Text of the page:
Consider this a public service announcement, for those of you who are relatively new to the Stanley Cup Playoffs or are unfamiliar with its insane momentum swings.
No matter how what you think of this year’s version of the Blackhawks, there will be moments in this postseason where the team you see on the ice will fail to resemble an NHL-caliber squad. There will be baffling mistakes made by your favorite players, regardless of how good they’ve been in their careers. There will be times where you will want to turn off the TV. There will be instances that lead you to share similar thoughts on social media.
Don’t do it.
Don’t even think about it.
Because as bad as the Hawks are going to look for 10, 15, or 20-minute stretches, there could always be a monumental turn of events waiting on the other side. And if you didn’t learn that tonight, I don’t know how you’re ever going to learn.
That first period was a throwback to all the low points of the back half of the Blackhawks’ regular season schedule. There was Michal Roszival getting burned by Colin Wilson for an open look at the net which he buried. Then there was Andrew Shaw taking a silly penalty. Then there was Corey Crawford getting stuck behind the net and allowing Viktor Stalberg the only type of net he can actually score on. By the end of the first period, it was a 3-0 deficit for the Hawks.
A new goalie in Scott Darling appeared to wake up the Hawks, and an incredible pass from Teuvo Teravainen to a perfectly-positioned Niklas Hjalmarsson started the comeback. A pair of power play goals tied the game by the end of the second.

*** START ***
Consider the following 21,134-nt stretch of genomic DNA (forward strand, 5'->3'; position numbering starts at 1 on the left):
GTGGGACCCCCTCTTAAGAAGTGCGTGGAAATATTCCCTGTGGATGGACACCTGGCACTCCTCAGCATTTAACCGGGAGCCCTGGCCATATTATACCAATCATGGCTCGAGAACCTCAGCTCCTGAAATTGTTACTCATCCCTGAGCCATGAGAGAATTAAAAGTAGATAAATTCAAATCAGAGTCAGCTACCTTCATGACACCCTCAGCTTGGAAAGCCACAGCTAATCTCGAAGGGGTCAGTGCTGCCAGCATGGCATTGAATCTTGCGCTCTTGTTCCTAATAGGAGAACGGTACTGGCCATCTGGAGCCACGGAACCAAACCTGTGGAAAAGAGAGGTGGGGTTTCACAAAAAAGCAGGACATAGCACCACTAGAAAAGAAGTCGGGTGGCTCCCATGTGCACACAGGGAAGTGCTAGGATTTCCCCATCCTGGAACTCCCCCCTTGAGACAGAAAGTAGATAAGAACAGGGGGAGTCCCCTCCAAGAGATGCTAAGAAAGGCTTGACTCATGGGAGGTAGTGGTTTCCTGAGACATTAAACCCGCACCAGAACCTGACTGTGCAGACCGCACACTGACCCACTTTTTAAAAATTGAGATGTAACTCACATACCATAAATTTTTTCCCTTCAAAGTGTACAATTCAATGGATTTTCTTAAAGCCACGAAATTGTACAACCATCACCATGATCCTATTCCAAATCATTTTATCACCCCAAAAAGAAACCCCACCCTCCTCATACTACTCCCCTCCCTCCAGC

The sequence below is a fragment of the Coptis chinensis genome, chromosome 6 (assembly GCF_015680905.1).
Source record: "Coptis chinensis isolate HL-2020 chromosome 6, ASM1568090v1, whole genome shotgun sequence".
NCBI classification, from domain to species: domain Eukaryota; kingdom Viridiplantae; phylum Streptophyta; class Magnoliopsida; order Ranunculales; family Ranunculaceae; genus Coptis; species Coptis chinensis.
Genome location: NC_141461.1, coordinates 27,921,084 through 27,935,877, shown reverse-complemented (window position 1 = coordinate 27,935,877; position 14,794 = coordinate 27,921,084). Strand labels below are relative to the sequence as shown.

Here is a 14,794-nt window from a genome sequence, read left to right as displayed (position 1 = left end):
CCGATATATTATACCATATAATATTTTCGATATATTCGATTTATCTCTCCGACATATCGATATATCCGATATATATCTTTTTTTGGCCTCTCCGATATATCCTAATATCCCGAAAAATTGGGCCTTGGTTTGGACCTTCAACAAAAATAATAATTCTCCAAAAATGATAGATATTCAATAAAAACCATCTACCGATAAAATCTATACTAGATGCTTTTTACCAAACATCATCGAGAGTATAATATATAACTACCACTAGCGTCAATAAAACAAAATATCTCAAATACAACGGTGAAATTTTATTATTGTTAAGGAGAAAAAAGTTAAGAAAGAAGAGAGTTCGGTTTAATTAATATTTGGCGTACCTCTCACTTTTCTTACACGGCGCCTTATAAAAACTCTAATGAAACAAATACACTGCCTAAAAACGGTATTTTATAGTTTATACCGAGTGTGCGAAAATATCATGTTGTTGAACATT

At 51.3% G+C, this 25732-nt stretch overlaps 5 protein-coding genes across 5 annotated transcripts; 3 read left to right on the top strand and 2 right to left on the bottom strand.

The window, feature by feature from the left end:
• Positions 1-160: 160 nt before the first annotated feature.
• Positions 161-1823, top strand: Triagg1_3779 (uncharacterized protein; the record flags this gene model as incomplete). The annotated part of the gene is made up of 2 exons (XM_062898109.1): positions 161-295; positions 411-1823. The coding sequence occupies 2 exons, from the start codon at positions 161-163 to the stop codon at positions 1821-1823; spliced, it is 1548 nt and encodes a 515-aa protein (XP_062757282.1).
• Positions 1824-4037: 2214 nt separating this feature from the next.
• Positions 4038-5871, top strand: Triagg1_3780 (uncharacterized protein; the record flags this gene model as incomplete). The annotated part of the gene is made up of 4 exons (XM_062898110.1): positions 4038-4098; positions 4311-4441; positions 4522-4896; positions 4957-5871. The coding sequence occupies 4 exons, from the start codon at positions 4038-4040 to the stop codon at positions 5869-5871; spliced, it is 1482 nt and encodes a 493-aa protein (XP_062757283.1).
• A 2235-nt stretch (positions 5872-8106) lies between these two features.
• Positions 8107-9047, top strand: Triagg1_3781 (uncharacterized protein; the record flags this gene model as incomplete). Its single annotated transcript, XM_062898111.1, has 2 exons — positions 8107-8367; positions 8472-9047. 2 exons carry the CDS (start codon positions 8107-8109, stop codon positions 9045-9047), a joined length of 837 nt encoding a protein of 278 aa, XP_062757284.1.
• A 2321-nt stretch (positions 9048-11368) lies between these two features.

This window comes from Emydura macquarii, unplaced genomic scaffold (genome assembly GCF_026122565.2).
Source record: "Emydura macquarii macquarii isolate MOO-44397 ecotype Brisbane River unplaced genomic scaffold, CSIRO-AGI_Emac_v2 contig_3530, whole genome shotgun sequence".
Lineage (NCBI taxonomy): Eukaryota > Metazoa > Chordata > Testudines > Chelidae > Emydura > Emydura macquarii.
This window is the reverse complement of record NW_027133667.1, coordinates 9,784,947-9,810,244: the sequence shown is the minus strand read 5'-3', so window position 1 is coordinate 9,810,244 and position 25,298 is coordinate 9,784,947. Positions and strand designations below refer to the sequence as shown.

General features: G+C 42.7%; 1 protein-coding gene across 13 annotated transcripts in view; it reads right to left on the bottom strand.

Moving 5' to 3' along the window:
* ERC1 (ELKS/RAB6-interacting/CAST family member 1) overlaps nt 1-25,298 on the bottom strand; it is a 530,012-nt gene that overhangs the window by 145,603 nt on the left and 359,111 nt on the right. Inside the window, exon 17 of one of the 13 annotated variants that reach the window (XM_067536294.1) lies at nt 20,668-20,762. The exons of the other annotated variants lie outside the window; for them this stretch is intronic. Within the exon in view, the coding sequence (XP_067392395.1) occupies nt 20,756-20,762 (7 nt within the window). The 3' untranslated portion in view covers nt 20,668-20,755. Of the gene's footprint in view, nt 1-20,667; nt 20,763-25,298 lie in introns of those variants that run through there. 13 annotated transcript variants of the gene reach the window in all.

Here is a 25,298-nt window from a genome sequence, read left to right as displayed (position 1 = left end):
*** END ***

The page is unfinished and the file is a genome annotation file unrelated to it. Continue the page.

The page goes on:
The aforementioned Darling then stole the show for the next 30 minutes, making some incredible saves that kept the Hawks in the game.
Then, well into the second overtime, Brandon Saad won a board battle, the puck ended up on the stick of Duncan Keith, and he buried a slapper to end Game 1 in a 4-3 Hawks victory.
An incredible come-from-behind win for the Hawks to open the 2015 postseason, and a brutal loss for a Nashville team whose confidence cannot be high after blowing a three-goal lead while entering the postseason on a 6-game losing streak.
Some extra notes from the game:
I’d wager a healthy sum that Corey Crawford will be your goalie in Game 2. Let’s not forget about the impressive numbers he posted in the regular season. His 2.27 goals-against average and .924 save percentage are right in line with the numbers posted by Nashville’s Pekka Rinne, who’s widely regarded as one of the best goalies in the league. Crawford had a first period to forget—the goal allowed to Stalberg in particular—but you can NOT give up on Crawford yet. Not after the regular season numbers he posted, and not after the performances he’s had in the last two postseasons. Scott Darling’s performance was masterful and just adds another layer of depth to this Blackhawks team.
Another encouraging sign from Game 1: The Blackhawks power play was 2-for-5. And, well, there’s a pretty simple explanation for that.
It was especially nice to see Kane back on the ice. His offensive skills take the Hawks to a whole new level. But if that Blackhawks power play can become a reliable contributor to the offense without the penalty kill missing a step, it’s going to be tough for any team to beat the Hawks in a 7-game series.
Go get some rest. You’ll need it for Game 2.